Yuzuru Hanyu to skip Grand Prix Series due to coronavirus risks

Yuzuru Hanyu
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Two-time Olympic champion Yuzuru Hanyu will not compete in this autumn’s Grand Prix Series, citing asthma, plus travel concerns for himself and his Canadian-based coaches.

“There is no conclusive evidence about the relationship between bronchial asthma and COVID-19 so it’s difficult to make a judgment,” Hanyu said in comments posted on Japan’s figure skating federation’s website, according to an Olympic Channel translation. “But there is information that those with asthma contracting COVID-19 will make the condition worse so I need to be as cautious as possible.

“I believe we should not create opportunities to spread the infection. If my withdrawal can help protect against the spread of infection, it may become one action which will contribute to stopping the spread of infection.”

The International Skating Union said earlier this month that this season’s six Grand Prix stops are restricted to skaters from the host country or who regularly train in the area. That limited Hanyu’s options to Skate Canada in late October, if he returns to Canada from Japan, or NHK Trophy in Osaka in late November, though those have been his most frequent Grand Prix stops anyway in recent years.

Hanyu normally trains in Toronto, but he has been in Japan during the pandemic. Hanyu said it would be difficult for anyone from his coaching team to travel from Canada to Japan and difficult for him to travel to Canada to compete given quarantine rules that would significantly keep him off the ice.

Hanyu last competed in February, winning the Four Continents Championships. That event lacked Nathan Chen, his top rival who won both of their head-to-heads in this Olympic cycle.

Chen expressed interest in competing at Skate America, the first Grand Prix stop, in late October.

After the Grand Prix Series, the next top-level competition available to Hanyu is Japan’s national championships, typically in late December.

MORE: Nathan Chen has questions about figure skating’s restart

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Eliud Kipchoge, two races shy of his target, to make Boston Marathon debut

Eliud Kipchoge Berlin Marathon
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World record holder Eliud Kipchoge will race the Boston Marathon for the first time on April 17.

Kipchoge, who at September’s Berlin Marathon lowered his world record by 30 seconds to 2:01:09, has won four of the six annual major marathons — Berlin, Tokyo, London and Chicago.

The 38-year-old Kenyan has never raced Boston, the world’s oldest annual marathon dating to 1897, nor New York City but has repeated in recent years a desire to enter both of them.

Typically, he has run the London Marathon in the spring and the Berlin Marathon in the fall.

Kipchoge’s last race in the U.S. was the 2014 Chicago Marathon, his second of 10 consecutive marathon victories from 2014 through 2019.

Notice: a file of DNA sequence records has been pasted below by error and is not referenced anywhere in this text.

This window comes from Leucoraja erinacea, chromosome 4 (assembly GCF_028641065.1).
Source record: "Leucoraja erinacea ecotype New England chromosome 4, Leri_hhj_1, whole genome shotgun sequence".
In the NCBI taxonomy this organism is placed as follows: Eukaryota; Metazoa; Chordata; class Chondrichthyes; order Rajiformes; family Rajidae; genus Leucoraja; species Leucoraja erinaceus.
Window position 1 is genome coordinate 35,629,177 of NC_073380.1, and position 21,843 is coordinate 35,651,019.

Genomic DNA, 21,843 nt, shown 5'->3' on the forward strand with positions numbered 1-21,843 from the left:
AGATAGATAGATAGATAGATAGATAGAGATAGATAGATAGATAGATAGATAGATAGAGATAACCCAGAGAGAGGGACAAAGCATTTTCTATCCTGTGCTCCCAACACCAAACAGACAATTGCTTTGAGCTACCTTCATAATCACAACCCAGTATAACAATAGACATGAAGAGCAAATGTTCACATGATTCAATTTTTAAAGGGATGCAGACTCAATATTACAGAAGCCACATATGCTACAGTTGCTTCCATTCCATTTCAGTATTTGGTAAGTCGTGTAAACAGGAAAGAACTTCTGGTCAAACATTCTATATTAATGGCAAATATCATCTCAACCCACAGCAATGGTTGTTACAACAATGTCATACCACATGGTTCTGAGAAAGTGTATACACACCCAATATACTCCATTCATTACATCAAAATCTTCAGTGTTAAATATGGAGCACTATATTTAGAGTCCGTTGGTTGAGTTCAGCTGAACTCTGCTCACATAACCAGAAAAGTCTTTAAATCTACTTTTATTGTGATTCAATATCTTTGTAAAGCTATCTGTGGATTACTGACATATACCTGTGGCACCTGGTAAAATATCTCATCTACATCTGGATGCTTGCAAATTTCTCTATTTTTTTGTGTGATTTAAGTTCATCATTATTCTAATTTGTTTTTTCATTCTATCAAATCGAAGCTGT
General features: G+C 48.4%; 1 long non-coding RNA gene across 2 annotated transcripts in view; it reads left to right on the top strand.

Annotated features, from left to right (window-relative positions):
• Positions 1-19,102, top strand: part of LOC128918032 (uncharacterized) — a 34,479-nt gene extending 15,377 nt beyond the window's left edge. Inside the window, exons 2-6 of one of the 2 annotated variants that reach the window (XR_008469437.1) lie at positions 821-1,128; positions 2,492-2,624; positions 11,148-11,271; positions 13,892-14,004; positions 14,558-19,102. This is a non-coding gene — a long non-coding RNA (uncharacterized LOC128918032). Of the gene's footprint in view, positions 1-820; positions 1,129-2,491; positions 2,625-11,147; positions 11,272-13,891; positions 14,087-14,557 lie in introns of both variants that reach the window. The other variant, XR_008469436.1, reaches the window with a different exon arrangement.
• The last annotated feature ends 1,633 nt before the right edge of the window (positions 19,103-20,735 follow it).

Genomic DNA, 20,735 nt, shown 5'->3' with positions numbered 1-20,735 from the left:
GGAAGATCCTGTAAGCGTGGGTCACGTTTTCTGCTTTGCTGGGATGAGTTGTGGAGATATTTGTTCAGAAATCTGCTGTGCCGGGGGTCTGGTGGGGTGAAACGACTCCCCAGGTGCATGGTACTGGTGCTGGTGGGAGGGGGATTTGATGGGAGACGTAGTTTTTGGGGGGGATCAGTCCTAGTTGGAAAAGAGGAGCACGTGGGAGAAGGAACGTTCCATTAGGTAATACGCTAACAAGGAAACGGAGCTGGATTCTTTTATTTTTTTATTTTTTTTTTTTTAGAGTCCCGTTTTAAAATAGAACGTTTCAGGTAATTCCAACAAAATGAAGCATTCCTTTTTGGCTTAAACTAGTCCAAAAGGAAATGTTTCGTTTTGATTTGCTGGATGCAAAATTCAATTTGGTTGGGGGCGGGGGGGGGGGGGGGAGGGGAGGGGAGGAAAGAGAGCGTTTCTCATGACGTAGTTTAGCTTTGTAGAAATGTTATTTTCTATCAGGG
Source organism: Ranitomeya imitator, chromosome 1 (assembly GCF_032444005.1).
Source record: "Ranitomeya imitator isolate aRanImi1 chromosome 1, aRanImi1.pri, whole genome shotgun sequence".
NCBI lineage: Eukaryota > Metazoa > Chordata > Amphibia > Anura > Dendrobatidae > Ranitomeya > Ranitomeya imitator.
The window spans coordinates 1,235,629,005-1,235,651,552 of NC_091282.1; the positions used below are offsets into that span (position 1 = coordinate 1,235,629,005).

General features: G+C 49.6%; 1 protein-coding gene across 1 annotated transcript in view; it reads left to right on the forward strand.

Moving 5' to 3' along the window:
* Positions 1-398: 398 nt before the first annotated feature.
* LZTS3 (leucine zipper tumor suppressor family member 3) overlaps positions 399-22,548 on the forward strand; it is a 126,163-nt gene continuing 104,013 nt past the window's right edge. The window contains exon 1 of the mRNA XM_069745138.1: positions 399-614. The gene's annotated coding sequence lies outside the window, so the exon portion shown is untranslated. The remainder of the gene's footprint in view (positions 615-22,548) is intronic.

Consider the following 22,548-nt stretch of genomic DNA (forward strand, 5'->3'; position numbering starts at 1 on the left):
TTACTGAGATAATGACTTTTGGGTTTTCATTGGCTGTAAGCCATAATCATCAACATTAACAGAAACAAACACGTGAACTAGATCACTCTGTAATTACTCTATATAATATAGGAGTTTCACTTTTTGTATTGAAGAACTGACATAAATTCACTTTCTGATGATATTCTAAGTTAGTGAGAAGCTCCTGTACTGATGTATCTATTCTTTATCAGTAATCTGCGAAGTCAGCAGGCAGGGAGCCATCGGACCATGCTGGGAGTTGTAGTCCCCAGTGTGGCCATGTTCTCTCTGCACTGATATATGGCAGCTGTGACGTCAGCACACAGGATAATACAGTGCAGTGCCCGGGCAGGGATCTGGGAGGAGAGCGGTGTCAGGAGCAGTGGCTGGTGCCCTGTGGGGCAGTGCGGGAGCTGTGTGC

He can become the first reigning men’s marathon world record holder to finish the Boston Marathon since South Korean Suh Yun-Bok set a world record of 2:25:39 in Boston in 1947, according to the Boston Athletic Association.

In 2024 in Paris, Kipchoge is expected to race the Olympic marathon and bid to become the first person to win three gold medals in that event.

The Boston Marathon field also includes arguably the second- and third-best men in the world right now — Kipchoge’s Kenyan training partners Evans Chebet and Benson Kipruto. Chebet won Boston and New York City this year. Kipruto won Boston last year and Chicago this year.

American Des Linden, who won Boston in 2018, headlines the women’s field.

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2024 Tour de France to end with Nice time trial due to Paris Olympics

2024 Tour de France Nice
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The 2024 Tour de France will end on the French Riviera instead of the French capital because of the Paris Olympics.

The finish of cycling’s marquee race leaves Paris for the first time since 1905.

Tour organizers said on Thursday the last stage of its 111th race will take place in the Mediterranean resort of Nice on July 21. Five days later, Paris opens the Olympics.

Because of security and logistical reasons, the French capital won’t have its traditional Tour finish on the Champs-Elysees. Parting with tradition of a sprint on the Champs-Elysees, the last stage will be an individual time trial along Nice’s famed Promenade des Anglais.

The start of the 2024 race, which will begin for the first time in Italy, was brought forward by one week, a customary change during an Olympic year. The Tour will start on June 29 in Florence.

Nice has hosted the Tour 37 times, including its start twice, in 1981 and in 2020. Two years ago, the start was delayed until Aug. 29 due to lockdowns and travels bans during the COVID-19 pandemic.

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